Arklow murder accused fought ‘for life’ after driving into harbour

Marta Herda recalls screaming for colleague as she attempted to get out of water

 Marta Herda (29) of  Pairc Na Saile, Emoclew Road, Arklow  arrives at the Central Criminal Court in Dublin. Photograph: Collins Courts.

Marta Herda (29) of Pairc Na Saile, Emoclew Road, Arklow arrives at the Central Criminal Court in Dublin. Photograph: Collins Courts.

 

A woman charged with murdering her colleague by driving him into a harbour, where he drowned, told gardaí she had to “fight for” her “life” under the water.

Portions of Marta Herda’s garda interviews were played to the Central Criminal Court on Tuesday on the 10th day of her trial.

Ms Herda, of Pairc Na Saile, Emoclew Road, Arklow, Co Wicklow, is accused of the murder of 31-year-old Csaba Orsos on March 26th, 2013.

The 29-year-old Polish waitress has pleaded not guilty to murdering the Hungarian at South Quay, Arklow.

Both had been in Ms Herda’s car when it went into the water that morning. Ms Herda escaped at the harbour but Mr Orsos’s body was found on a nearby beach later that day.

The prosecution played the excerpts from her garda interviews on Tuesday , following the cross-examination of her interviewer, Det Sgt Fergus O’Brien.

She had told gardaí they had been fighting as they approached the harbour in her car. “He was screaming. I want him to stop,” she said on the video.

“We hit the barrier. Then I get the shock and look at him,” she continued. “I said a word. He said some word as well and water was already…”

She said it was dark. “Since that, I don’t remember nothing. I’m feeling that I’m not in the car. I’m in the water,” she said.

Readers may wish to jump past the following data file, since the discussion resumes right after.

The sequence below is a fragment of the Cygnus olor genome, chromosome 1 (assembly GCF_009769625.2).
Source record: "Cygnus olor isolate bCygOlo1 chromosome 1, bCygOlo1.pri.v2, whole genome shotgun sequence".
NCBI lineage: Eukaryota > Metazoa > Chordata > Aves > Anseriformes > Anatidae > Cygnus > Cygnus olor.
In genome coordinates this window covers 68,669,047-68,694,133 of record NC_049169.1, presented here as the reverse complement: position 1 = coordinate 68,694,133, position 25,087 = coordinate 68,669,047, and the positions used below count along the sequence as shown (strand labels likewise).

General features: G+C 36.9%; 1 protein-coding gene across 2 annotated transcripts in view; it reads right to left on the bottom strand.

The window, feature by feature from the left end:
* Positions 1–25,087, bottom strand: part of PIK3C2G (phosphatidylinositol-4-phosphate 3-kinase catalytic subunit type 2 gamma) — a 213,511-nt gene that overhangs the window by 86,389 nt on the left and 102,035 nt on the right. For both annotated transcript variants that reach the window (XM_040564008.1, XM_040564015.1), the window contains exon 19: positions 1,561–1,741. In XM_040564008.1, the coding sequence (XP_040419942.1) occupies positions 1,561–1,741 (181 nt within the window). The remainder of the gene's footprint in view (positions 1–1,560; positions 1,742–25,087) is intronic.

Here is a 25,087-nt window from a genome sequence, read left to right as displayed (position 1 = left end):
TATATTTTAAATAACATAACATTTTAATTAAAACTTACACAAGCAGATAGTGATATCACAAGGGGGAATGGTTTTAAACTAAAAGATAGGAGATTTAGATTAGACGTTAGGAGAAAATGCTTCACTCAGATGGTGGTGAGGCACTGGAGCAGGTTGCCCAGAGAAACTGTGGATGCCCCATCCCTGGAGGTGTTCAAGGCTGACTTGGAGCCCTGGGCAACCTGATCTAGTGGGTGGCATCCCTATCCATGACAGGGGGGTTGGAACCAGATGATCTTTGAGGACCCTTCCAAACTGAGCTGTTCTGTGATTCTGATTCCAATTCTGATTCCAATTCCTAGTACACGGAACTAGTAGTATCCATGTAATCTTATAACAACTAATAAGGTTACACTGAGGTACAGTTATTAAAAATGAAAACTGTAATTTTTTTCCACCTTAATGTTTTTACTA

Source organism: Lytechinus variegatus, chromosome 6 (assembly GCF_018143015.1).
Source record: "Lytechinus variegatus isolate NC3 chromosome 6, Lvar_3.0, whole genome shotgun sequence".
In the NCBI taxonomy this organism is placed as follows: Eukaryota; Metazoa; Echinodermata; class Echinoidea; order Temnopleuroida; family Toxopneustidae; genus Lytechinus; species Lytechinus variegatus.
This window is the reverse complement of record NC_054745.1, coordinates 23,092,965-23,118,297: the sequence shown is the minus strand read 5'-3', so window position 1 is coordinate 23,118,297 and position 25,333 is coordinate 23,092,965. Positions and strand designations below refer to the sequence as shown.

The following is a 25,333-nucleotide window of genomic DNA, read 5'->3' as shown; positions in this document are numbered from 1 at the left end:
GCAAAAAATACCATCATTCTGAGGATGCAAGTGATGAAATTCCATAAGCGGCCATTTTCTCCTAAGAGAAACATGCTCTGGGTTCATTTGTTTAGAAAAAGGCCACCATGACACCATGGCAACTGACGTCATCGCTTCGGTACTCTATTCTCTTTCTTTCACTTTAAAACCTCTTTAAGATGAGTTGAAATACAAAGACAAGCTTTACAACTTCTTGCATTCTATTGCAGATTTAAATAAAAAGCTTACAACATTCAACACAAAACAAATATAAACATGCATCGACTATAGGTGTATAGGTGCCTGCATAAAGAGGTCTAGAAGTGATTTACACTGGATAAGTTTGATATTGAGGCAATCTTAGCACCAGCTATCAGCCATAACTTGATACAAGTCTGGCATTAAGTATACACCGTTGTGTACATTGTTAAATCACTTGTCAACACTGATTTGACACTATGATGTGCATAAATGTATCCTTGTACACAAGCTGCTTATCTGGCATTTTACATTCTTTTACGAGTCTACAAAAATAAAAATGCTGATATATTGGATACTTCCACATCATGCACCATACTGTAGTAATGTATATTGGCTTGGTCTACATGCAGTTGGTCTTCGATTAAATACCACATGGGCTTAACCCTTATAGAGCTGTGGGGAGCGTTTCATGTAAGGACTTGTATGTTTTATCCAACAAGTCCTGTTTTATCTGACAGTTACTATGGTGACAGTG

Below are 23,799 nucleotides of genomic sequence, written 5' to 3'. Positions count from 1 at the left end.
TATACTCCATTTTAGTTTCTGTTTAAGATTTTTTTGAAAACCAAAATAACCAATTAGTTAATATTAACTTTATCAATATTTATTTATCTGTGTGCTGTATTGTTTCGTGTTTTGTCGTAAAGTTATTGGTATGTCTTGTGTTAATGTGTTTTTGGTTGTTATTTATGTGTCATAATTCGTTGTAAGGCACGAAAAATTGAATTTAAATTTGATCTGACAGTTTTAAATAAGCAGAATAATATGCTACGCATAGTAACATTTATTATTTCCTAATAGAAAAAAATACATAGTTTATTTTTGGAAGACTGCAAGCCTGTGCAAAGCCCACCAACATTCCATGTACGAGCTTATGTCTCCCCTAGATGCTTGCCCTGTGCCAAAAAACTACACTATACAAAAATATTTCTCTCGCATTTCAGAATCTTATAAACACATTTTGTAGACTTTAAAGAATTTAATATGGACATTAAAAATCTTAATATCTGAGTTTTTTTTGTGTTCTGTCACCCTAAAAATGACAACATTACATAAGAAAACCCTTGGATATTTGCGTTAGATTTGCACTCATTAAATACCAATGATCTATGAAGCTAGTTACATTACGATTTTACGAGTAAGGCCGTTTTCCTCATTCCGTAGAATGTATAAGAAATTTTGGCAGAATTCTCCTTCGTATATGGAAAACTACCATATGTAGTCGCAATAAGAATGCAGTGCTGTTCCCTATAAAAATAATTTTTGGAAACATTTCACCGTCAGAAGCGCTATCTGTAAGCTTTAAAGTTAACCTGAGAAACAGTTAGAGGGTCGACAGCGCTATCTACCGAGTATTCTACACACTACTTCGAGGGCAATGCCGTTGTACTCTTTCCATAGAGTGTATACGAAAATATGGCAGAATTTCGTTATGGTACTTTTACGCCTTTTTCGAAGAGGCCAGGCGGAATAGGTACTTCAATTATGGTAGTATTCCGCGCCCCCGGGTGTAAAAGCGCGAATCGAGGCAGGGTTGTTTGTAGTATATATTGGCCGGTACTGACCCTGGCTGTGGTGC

“I was trying to, like this, all the time to get out of the water and I couldn’t,” she said, gesturing. “I tried harder and harder. Then I feel something on my feet.”

‘No air’

Ms Herda recalled “screaming” for Mr Orsos but said there was “no air”.

“The waves were taking me down and up, down and up,” she said. “I had to fight for my life.”

She said she tried to swim to some stones, but could not catch them and that the waves had taken her again.

“I knew there was nobody there. I knew there was no point screaming and to save my strength for swimming,” she said. “I don’t believe I have to say goodbye. I didn’t have time to say goodbye.”

She said she was tired and the water was getting in her eyes, so she closed them. “I knew I couldn’t swim anymore. My eyes were closed and the water take me down. I couldn’t feel anything,” she continued. “Then, I can’t remember anything and the next thing I remember, I was walking and it was dark.”

Det Sgt O’Brien remarked that it was a fairly horrific story.

“That must have been a terrible experience,” he said. “Yes,” she replied. “I nearly felt I was in the water myself with you,” he said. “Christ almighty, that was an awful escapade in that water.”

The trial has heard that the accused and deceased had worked together, that he was in love with her, but that she did not feel the same way. She told gardaí he had spent two years following her, phoning her and sending her text messages.

‘Stop’

The detective sergeant had been asked by the defence what he thought she meant when she said in her initial statement: ‘When I drove into the water, I wanted this all to stop’.

“She wanted it to stop, all the phone calls and text messages she was getting,” said Det Sgt O’Brien.

Giollaiosa O Lideadha SC, defending, suggested that she was describing what was happening in the car when she said she wanted it to stop.

“I suppose, yes, it’s one interpretation,” said the witness.

Mr O Lideadha suggested that she wasn’t saying that she ‘did this’ to stop the texts over the two years. “But, you think it’s open to that interpretation,” said the barrister.

“Yes,” he replied, explaining that this was a five-minute segment out of nine hours of interviews. “That’s my interpretation. I’m not saying I’m right or wrong,” continued the sergeant. “It’s for others to interpret.”

The trial continues before Mr Justice Patrick McCarthy and a jury of eight men and four women.